A recent VCAT decision, discussed here, discussed a decision in which a letter stating that the tenant intended to exercise its option was equivocal and did not create a binding contract between the parties.
In a recent decision from the Magistrates Court of Victoria, Magistrate Ginnane considered a similarly worded letter signed by the tenant and the surrounding authorities (including the recent VCAT decision cited above) and concluded that:
18. In my judgement I think it would be artificial to elevate the importance of the word, “intentions” when considering the whole of the letter and the surrounding circumstances. Mr. Oswald-Jacobs characterised the expression as an everyday figure of speech. I agree. I am not satisfied that the letter from NEA is couched in equivocal language such that the invitation contained in the body of the letter was uncertain.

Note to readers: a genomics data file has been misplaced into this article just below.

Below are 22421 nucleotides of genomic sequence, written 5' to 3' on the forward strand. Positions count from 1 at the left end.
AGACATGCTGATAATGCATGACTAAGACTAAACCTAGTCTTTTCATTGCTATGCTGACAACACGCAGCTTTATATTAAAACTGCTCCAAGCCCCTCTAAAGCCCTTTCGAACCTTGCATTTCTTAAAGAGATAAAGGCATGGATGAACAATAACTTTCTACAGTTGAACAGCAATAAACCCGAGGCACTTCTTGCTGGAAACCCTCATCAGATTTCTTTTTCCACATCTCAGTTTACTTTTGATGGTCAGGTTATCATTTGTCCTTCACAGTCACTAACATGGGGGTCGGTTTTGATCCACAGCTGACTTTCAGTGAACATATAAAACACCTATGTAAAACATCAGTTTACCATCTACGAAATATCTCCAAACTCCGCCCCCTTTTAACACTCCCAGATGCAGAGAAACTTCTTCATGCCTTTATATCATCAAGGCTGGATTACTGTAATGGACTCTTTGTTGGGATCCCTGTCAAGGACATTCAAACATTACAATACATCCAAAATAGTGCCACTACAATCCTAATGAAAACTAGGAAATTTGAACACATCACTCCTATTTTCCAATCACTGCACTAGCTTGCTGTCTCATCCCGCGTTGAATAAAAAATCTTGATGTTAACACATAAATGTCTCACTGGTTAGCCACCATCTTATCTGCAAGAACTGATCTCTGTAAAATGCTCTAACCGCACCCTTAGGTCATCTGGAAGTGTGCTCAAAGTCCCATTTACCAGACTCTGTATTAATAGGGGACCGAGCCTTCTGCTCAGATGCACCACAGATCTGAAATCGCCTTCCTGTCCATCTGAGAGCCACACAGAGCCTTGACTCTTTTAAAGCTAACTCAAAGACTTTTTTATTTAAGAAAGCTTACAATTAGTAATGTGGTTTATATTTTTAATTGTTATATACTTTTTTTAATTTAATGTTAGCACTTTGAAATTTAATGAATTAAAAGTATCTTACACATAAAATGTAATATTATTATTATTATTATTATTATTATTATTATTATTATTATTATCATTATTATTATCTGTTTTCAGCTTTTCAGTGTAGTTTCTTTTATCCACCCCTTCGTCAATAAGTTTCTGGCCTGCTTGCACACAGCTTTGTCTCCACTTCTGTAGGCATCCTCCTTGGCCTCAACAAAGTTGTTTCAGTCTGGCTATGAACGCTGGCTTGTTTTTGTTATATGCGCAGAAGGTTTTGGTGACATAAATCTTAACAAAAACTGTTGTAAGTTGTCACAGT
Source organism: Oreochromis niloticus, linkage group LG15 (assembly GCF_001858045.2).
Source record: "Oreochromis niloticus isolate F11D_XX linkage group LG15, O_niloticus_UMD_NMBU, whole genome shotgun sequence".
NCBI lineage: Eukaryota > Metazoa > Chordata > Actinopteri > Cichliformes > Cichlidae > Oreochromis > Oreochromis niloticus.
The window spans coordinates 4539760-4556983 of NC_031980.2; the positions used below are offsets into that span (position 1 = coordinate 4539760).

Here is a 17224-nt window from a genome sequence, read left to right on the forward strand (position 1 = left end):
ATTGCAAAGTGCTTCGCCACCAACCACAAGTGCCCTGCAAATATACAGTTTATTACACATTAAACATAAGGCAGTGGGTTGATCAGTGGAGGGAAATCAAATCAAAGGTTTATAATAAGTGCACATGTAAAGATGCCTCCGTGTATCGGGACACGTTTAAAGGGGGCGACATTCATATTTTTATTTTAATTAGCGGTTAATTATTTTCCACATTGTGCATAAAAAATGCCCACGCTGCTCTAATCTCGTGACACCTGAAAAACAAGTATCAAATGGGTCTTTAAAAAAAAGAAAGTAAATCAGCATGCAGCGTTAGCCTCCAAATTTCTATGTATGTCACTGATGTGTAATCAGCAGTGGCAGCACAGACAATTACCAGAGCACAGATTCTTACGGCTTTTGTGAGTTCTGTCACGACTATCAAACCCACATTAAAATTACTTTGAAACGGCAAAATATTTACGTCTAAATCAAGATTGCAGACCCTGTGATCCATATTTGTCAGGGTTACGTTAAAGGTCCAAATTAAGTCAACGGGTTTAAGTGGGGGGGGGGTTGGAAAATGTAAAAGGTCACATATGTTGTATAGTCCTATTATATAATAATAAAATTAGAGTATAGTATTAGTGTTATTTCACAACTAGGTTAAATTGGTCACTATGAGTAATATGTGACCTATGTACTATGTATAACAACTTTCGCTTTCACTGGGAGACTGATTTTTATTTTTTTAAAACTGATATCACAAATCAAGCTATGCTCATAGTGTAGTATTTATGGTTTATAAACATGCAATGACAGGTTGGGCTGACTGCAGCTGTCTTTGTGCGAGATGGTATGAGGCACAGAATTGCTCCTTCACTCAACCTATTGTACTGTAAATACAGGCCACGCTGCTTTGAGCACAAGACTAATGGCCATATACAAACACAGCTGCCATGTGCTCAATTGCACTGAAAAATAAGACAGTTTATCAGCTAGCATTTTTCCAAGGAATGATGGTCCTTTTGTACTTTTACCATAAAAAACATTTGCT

While it remains prudent to avoid words like ‘intend’ in documents associated with the exercise of an option and each decision will depend upon its circumstances, Magistrate Ginnane’s decision should provide some comfort to landlords or tenants who find themselves facing a similarly worded document.
A copy of the decision of Zuzic & Zuzic v Honeybee Toys Pty Ltd & Ors  VMC 22 is available on Austlii.
Thanks to Peter Lowenstern of the REIV for alerting me to this decision and to Robert Hay for discussing it with me.